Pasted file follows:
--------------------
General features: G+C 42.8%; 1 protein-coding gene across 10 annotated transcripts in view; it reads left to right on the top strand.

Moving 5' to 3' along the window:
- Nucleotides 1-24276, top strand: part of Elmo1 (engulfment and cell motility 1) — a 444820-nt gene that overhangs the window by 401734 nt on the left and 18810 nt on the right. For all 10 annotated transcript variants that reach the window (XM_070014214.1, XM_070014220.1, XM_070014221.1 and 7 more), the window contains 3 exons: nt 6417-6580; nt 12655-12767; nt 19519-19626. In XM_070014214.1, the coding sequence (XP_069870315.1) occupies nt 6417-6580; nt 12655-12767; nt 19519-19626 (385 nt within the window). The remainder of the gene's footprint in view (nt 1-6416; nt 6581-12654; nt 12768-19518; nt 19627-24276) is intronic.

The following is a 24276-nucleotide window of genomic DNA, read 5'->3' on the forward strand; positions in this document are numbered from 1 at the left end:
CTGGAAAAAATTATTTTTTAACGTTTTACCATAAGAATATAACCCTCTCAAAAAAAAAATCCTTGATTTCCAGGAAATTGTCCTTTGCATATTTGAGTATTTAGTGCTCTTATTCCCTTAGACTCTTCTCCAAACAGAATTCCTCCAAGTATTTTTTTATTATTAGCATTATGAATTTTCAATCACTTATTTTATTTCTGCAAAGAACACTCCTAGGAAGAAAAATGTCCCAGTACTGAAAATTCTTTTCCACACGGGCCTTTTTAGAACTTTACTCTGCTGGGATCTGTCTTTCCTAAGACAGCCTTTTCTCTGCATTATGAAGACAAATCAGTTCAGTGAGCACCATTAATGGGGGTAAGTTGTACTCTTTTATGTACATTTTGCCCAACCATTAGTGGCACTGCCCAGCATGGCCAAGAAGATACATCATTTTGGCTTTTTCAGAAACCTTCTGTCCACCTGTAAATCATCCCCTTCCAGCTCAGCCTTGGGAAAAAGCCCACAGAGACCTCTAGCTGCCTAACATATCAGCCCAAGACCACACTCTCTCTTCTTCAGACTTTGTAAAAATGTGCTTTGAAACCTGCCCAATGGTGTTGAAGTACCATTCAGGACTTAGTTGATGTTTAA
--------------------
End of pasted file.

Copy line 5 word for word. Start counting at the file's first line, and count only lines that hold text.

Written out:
CTGGAAAAAATTATTTTTTAACGTTTTACCATAAGAATATAACCCTCTCAAAAAAAAAATCCTTGATTTCCAGGAAATTGTCCTTTGCATATTTGAGTATTTAGTGCTCTTATTCCCTTAGACTCTTCTCCAAACAGAATTCCTCCAAGTATTTTTTTATTATTAGCATTATGAATTTTCAATCACTTATTTTATTTCTGCAAAGAACACTCCTAGGAAGAAAAATGTCCCAGTACTGAAAATTCTTTTCCACACGGGCCTTTTTAGAACTTTACTCTGCTGGGATCTGTCTTTCCTAAGACAGCCTTTTCTCTGCATTATGAAGACAAATCAGTTCAGTGAGCACCATTAATGGGGGTAAGTTGTACTCTTTTATGTACATTTTGCCCAACCATTAGTGGCACTGCCCAGCATGGCCAAGAAGATACATCATTTTGGCTTTTTCAGAAACCTTCTGTCCACCTGTAAATCATCCCCTTCCAGCTCAGCCTTGGGAAAAAGCCCACAGAGACCTCTAGCTGCCTAACATATCAGCCCAAGACCACACTCTCTCTTCTTCAGACTTTGTAAAAATGTGCTTTGAAACCTGCCCAATGGTGTTGAAGTACCATTCAGGACTTAGTTGATGTTTAA